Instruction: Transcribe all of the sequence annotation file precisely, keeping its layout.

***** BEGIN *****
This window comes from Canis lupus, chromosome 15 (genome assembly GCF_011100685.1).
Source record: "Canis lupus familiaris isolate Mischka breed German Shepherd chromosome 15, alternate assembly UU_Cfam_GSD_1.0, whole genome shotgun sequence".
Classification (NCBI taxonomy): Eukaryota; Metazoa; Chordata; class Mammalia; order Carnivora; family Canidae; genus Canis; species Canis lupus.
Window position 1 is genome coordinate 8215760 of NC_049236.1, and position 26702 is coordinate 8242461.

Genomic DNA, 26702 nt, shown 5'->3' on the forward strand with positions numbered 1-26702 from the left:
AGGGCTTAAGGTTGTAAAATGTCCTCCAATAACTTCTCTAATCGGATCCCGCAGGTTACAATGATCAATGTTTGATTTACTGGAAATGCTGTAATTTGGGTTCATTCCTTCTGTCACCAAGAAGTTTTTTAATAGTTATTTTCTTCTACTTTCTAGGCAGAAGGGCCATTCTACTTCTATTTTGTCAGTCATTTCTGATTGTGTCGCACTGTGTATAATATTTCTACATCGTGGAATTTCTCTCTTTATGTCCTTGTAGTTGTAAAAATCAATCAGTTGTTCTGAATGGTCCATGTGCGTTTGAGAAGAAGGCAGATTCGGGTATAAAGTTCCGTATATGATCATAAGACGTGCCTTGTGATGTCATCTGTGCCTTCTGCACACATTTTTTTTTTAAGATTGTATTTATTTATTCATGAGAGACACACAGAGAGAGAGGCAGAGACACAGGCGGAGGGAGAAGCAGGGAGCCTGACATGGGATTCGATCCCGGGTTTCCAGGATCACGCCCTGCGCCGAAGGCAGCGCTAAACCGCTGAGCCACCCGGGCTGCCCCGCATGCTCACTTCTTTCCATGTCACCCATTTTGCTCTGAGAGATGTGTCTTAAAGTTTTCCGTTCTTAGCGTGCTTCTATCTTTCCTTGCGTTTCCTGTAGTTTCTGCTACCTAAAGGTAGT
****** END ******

This window comes from Canis lupus, chromosome 15 (genome assembly GCF_011100685.1).
Source record: "Canis lupus familiaris isolate Mischka breed German Shepherd chromosome 15, alternate assembly UU_Cfam_GSD_1.0, whole genome shotgun sequence".
Classification (NCBI taxonomy): Eukaryota; Metazoa; Chordata; class Mammalia; order Carnivora; family Canidae; genus Canis; species Canis lupus.
Window position 1 is genome coordinate 8215760 of NC_049236.1, and position 26702 is coordinate 8242461.

Genomic DNA, 26702 nt, shown 5'->3' on the forward strand with positions numbered 1-26702 from the left:
AGGGCTTAAGGTTGTAAAATGTCCTCCAATAACTTCTCTAATCGGATCCCGCAGGTTACAATGATCAATGTTTGATTTACTGGAAATGCTGTAATTTGGGTTCATTCCTTCTGTCACCAAGAAGTTTTTTAATAGTTATTTTCTTCTACTTTCTAGGCAGAAGGGCCATTCTACTTCTATTTTGTCAGTCATTTCTGATTGTGTCGCACTGTGTATAATATTTCTACATCGTGGAATTTCTCTCTTTATGTCCTTGTAGTTGTAAAAATCAATCAGTTGTTCTGAATGGTCCATGTGCGTTTGAGAAGAAGGCAGATTCGGGTATAAAGTTCCGTATATGATCATAAGACGTGCCTTGTGATGTCATCTGTGCCTTCTGCACACATTTTTTTTTTAAGATTGTATTTATTTATTCATGAGAGACACACAGAGAGAGAGGCAGAGACACAGGCGGAGGGAGAAGCAGGGAGCCTGACATGGGATTCGATCCCGGGTTTCCAGGATCACGCCCTGCGCCGAAGGCAGCGCTAAACCGCTGAGCCACCCGGGCTGCCCCGCATGCTCACTTCTTTCCATGTCACCCATTTTGCTCTGAGAGATGTGTCTTAAAGTTTTCCGTTCTTAGCGTGCTTCTATCTTTCCTTGCGTTTCCTGTAGTTTCTGCTACCTAAAGGTAGT